November 6th, 2012
What Tack to Take in Thinking about TACT?
Several Cardiology Fellows who are attending AHA.12 in LA this week are blogging together for CardioExchange. The Fellows include Tariq Ahmad, Reva Balakrishnan, Megan Coylewright, Eiman Jahangir, Amit Shah, and John Ryan (moderator). Read the previous post here. Find the next one here. For related CardioExchange content, go to our AHA 2012 Headquarters page.
In my short experience at AHA.12, I have noticed several differences this year, most notably that several presentations at the early Late-Breaking Clinical Trials sessions left us with mostly negative results and more questions.
During the first session, one presentation with a positive result seemed to catch the fellows (and perhaps many others in the audience) off guard — TACT (Trial to Assess Chelation Therapy). When the introductory slide appeared, we all seemed to be thinking, “What is chelation? And why is this important?” Although some presentations at these conferences can seem beyond our knowledge base or secondary to our personal experiences within the specialty and training, it is rare that during a major session a therapy is presented that only few of us are even remotely familiar with. Except for reading about chelation therapy for lead poisoning in medical school, the most experience I have had with it was seeing an old enrollment binder sitting in the back of one of the fellows rooms and asking an attending about it (who quickly dismissed it with an “oh, nobody does that anymore, don’t worry about it” type of statement).
The surprising trial results raised more questions than answers, showing that chelation therapy was significant (HR 0.82, with an upper limit of 0.99) in reduction of the primary composite endpoint of all-cause mortality, MI, stroke, revascularization, and anginal hospitalization, with what appeared to be a stronger benefit in the subgroup of diabetics (39% reduction in events, p=0.002).
I searched the internet for some information on plausible mechanisms of action — and could find no strong evidence, instead seeing mostly theories.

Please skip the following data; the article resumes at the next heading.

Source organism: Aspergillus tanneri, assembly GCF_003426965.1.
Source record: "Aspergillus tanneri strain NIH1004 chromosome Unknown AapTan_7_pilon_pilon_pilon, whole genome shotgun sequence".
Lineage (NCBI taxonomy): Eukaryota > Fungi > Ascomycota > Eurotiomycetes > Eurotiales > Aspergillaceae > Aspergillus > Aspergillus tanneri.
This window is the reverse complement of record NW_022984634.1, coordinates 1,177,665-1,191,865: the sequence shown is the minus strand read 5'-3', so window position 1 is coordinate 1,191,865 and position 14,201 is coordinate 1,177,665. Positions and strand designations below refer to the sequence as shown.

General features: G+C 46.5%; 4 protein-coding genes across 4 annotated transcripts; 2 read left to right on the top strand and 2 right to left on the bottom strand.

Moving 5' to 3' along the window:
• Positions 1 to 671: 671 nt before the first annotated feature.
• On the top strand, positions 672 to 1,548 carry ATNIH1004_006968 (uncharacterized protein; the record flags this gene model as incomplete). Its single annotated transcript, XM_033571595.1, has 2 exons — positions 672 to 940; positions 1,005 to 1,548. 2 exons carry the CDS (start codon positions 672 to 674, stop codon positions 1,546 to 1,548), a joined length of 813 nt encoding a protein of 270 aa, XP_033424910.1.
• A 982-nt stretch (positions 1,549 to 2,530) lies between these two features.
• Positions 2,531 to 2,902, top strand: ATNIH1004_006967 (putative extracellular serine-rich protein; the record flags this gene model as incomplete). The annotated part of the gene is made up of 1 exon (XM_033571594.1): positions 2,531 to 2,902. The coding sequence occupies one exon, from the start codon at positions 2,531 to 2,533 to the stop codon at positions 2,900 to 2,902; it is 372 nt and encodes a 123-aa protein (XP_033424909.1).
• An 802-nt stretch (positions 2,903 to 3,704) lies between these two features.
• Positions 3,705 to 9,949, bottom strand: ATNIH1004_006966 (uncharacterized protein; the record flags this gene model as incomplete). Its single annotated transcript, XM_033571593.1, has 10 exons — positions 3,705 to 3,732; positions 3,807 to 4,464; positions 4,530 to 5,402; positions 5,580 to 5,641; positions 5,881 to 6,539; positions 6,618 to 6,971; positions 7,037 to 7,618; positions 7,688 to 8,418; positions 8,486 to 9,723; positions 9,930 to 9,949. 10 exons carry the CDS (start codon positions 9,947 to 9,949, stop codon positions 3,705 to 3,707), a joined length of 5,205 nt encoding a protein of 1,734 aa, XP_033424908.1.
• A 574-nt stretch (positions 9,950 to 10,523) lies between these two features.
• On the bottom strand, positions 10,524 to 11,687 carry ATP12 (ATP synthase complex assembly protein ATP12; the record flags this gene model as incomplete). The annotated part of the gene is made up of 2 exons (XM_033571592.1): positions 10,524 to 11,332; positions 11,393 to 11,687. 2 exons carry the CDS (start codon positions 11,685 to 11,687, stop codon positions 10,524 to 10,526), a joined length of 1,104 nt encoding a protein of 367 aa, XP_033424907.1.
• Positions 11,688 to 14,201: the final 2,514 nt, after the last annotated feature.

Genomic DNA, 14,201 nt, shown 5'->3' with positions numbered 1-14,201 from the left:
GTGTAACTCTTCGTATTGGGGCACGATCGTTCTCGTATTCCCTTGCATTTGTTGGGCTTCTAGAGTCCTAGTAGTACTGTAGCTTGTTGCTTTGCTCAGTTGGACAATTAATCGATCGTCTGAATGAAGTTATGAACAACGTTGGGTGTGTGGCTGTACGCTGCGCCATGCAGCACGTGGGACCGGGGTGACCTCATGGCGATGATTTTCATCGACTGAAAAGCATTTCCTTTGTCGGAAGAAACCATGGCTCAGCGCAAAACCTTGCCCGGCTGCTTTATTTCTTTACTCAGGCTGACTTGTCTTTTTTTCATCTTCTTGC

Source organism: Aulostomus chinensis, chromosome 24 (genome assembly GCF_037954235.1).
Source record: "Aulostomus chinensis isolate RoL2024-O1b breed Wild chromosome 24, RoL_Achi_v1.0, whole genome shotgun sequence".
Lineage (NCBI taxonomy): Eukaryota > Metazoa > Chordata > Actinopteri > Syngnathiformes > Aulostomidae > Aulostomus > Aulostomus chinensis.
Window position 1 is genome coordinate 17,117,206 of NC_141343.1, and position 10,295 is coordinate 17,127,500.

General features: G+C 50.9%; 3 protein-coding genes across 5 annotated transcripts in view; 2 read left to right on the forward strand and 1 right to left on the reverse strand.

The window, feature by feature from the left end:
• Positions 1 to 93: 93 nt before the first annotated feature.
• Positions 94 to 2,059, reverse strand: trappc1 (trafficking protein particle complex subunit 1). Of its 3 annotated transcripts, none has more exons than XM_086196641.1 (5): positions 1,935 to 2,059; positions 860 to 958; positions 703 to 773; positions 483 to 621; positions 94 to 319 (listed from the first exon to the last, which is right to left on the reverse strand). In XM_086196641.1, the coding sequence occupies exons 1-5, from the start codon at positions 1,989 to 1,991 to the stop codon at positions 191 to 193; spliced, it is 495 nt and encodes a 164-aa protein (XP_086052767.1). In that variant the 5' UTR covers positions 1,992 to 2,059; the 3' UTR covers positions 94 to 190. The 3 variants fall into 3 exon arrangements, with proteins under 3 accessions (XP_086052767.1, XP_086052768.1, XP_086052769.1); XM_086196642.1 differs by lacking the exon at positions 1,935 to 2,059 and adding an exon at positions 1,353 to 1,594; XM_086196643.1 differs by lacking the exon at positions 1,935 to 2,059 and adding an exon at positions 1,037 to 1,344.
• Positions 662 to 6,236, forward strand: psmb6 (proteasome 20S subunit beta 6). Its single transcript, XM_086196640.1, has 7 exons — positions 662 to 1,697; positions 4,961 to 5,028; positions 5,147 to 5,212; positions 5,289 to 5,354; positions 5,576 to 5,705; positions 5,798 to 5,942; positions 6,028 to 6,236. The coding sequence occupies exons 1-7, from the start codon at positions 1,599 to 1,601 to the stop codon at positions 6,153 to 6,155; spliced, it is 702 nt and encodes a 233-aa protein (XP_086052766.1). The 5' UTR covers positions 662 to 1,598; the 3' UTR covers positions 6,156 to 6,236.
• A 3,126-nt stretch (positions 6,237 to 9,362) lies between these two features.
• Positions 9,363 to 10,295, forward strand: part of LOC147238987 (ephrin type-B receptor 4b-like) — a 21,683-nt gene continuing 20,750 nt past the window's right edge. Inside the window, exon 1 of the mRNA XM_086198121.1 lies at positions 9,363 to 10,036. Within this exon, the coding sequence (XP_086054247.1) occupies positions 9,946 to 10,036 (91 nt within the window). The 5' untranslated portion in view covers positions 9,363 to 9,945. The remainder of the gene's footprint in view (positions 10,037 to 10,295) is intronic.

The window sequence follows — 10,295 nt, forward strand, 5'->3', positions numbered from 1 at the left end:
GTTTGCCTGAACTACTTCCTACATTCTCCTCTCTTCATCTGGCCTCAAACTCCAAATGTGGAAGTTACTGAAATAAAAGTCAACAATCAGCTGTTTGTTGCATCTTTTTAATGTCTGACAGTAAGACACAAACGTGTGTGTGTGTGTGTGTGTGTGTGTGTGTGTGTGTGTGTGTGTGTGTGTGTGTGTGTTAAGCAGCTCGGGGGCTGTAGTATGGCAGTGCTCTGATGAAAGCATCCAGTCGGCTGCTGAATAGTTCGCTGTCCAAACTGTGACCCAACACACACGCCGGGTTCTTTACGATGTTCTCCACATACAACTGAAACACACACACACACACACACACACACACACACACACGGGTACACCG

Later that night, our fellowship program convened for a reception. One aspect that makes the conference valuable for fellows is the opportunity to discuss the presented results with a diverse group of people at different levels of training, plus researchers and clinicians, which allows us to more fully synthesize the data and explore different approaches to thinking about the information.
At the reception, I was able to discuss the trial with more senior faculty with extensive research backgrounds. One highlighted thought-provoking point was that our impression of a major finding is oftentimes shaped by the bias of the presenter. Although this trial had a significant result, the overall tone from the panel was negative, and the author at an AHA press conference even called for caution in interpretation. The attending at my evening reception believed that if similar results were presented on a new drug or stent, people would likely be more excited about it and the study might change their practice. Yet, given that biologic plausibility is not established and closer analysis of the data remains to be seen, it seems appropriate to approach these results with a critical eye.
As a fellow, have you had any exposure to the practice of chelation therapy for CAD, either first-hand or through the grapevine? More generally, how do you think about studies with surprising results?